Their noses are furry and soft and smell of sweet grass.

And their warm breath warms my neck on cold winter days.

And best of all is the view.

Sunday, November 9, 2014

If I always carried my camera...

I could capture those moments that make me pause and shake my head and smile.

I could post daily photos, asking, "How did this come about?"

And giggle at the answers.

But, if I did, would the cats, dogs, horses, chickens and sheep try too hard to get photos of themselves on the web?

Would the photos look staged?

And would the farm seem less magical if I shared it all?

Readers: I'll let you guess the story behind the photo.

Sunday, November 2, 2014

Another Experiment (or I Now Have 3 Flocks)

It began with a question.

What if?

Every breed has its strengths. Our Katahdins are low-maintenance, parasite resistant, self-shedding -- and flighty. Will crossing them with a Dorper settle them down and improve their carcass quality?

We'll find out next year.

Meet our newest addition.

 Hint: He's the one that doesn't look like the others.

He's hanging out with several stout ewes in the front pasture.

Meanwhile, in the back pasture, we have the Katahdin ram hanging out with his group of ewes.

Hint: He's the one keeping a distance from the ewes.

Residing in the middle pasture are a group of ewes that I'm using to work the dog and some lambs that are going to market next month, and the llama.

They didn't get their photo taken because I was running out of light.

But they'll be photos next spring when the results of the new experiment land on the ground.

Tuesday, October 28, 2014

The Last Day of Indian Summer

During my lunchtime walk, I saw more squirrels than cars.

The bushy-tailed critters scampered from yard to yard, tree to tree, a flurry of motion.

Did they know it was the last 70 degree day of the year? The last Monday before the end of Daylight Savings Time?

The farmers knew. Soothing hums of diesel and the rhythmic chunk-a-chunk-a-chunk came from the fields around our farm.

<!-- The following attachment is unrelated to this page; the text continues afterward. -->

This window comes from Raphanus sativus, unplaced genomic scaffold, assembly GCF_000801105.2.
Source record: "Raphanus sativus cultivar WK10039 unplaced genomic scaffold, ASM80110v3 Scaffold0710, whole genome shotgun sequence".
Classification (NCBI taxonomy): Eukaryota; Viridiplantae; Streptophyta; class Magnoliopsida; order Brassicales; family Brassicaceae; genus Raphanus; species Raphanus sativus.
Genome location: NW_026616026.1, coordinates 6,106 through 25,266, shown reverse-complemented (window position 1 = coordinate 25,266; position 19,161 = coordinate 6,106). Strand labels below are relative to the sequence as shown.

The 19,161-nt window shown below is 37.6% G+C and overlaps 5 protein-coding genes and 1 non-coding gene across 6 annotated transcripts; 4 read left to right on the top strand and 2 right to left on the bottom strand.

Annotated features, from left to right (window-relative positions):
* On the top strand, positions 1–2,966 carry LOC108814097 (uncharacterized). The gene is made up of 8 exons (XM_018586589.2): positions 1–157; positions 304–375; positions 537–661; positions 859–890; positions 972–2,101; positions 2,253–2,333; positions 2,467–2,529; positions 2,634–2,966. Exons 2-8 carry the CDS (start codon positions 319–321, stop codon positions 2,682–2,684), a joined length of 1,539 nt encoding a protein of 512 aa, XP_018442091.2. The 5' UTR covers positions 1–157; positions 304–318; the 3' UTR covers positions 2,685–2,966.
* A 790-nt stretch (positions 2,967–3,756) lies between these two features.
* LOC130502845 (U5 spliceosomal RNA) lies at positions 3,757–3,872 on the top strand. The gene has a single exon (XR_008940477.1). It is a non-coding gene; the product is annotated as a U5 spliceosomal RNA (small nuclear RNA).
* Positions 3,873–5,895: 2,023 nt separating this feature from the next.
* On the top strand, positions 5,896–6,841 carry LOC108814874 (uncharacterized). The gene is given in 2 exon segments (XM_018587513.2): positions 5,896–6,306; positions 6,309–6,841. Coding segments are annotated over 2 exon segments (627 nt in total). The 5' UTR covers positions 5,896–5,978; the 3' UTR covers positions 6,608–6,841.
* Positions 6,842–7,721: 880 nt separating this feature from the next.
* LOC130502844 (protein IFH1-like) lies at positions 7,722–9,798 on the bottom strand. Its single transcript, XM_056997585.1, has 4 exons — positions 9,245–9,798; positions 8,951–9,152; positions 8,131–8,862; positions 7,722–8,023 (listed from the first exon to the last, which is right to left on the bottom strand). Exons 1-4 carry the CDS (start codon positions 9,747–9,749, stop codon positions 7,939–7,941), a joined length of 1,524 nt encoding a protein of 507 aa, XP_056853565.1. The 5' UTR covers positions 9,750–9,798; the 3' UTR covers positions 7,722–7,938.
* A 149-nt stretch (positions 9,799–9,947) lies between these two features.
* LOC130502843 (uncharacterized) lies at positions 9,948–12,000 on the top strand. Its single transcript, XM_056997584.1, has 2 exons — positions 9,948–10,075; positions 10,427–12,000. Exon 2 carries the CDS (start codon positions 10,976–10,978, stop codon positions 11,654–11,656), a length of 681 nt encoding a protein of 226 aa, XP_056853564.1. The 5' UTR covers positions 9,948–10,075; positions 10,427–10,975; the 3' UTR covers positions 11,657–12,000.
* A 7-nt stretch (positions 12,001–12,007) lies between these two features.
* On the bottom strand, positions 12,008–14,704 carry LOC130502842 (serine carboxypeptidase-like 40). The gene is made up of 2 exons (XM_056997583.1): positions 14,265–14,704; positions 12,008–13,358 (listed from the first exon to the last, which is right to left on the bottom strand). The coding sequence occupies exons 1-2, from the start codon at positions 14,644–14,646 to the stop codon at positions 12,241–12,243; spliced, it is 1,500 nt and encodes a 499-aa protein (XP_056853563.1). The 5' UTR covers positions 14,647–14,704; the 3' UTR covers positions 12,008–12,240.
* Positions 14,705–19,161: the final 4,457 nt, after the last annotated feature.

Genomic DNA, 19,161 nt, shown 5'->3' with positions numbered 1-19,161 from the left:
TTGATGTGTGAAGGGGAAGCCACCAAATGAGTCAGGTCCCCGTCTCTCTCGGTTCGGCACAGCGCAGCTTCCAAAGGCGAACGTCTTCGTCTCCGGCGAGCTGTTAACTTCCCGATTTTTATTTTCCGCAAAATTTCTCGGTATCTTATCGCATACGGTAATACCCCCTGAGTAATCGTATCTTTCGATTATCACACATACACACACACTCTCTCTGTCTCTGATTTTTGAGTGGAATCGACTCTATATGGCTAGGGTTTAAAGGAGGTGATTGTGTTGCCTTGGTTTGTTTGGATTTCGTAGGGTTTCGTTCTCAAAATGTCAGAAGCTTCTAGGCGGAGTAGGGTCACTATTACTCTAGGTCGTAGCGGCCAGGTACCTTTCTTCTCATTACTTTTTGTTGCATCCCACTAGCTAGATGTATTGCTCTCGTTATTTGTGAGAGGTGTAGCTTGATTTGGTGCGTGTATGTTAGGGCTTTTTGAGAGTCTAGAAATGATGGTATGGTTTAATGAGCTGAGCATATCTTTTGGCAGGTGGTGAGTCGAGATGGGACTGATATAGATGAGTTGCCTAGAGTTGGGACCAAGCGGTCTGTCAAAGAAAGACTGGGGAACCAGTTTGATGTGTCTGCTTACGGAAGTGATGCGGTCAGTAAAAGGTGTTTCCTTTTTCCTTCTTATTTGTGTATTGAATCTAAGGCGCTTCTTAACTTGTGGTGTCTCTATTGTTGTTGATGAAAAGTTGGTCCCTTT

In several fields combines munched through soybeans, and in our front field, two farmers baled hay -- green, loose bales that'll smell like summer all winter long.

The husband hurried to the woods to cut wood for winters to come.

I, tired of cleaning out the garden, turned to cleaning out horse stalls and paddock, clearing manure so that doors will open easily when the ground freezes and heaves.

 When sunlight faded, my husband and I came indoors.

But the combines didn't take our cue. Their headlights came on and they rumbled through the fields into the night, gobbling up beans before the rains came.

Saturday, October 25, 2014

Dear Cat

While I'm quite happy that you're catching mice and the occasional sparrow, could you please refrain from leaving them on the back porch?

We have a pup now, and unlike the adult dogs, she can not swoop up and swallow those finger-sized mice before I notice.

The pup picks up her prize and wants to bring it indoors.

So I am left on the back porch playing the trading game with a pup. And, let me tell you, she wants more than a few dry treats for a bloody, squishy mouse. Or, I must do the finger sweep to extract the mouse.

And, I am more squeamish than you.

Your cooperation would be appreciated (and surprising),

The Home Owner

Photo of 13-week-old Niki chewing on a corn cob. Photo by Patti Sumner.

Tuesday, October 14, 2014

Finally, Some Respect

We hope that Niki grows from a hoarder to a herder.

For Niki, a cat is not a cat.

The 12-week-old Border collie pup knows that Trick the Cat will play, but he has claws and teeth, and she'd better approach him butt-end first.

Leslie the Cat has claws and doesn't want to play. Niki may give her a chase, but she keeps her distance.

Louie the Indoor Cat and Niki have come to an understanding: they'll ignore each other.

Dewey Kitty made the mistake of running when he first met Niki, and now Niki wants to give chase.

Until last night.

I heard a yip and Niki came running from the entrance hallway.

Apparently she'd cornered Dewey Kitty and he fought back.

The telltale sign was the claw stuck in her forehead.

This morning, she was keeping her distance and approaching Dewey Kitty butt-end first.

Sunday, October 12, 2014

October Sweetness

The older man with the elderly poodle said, "Get those strawberries. They're the best."

It was May and I was perusing the garden store during my lunch break.

I hadn't heard of the Gasana strawberry, but bought the plants anyway. I'm a  haphazard gardener and when I get plants at a huge discount, I'm likely to stick them in the ground and see what happens.

The plant gave me pretty purple blooms, which I plucked. I wanted the plants' energy to go into the plant, not making berries.

But they just kept blooming and blooming, and I got lazy or busy or both and just stopped plucking blooms sometime in July.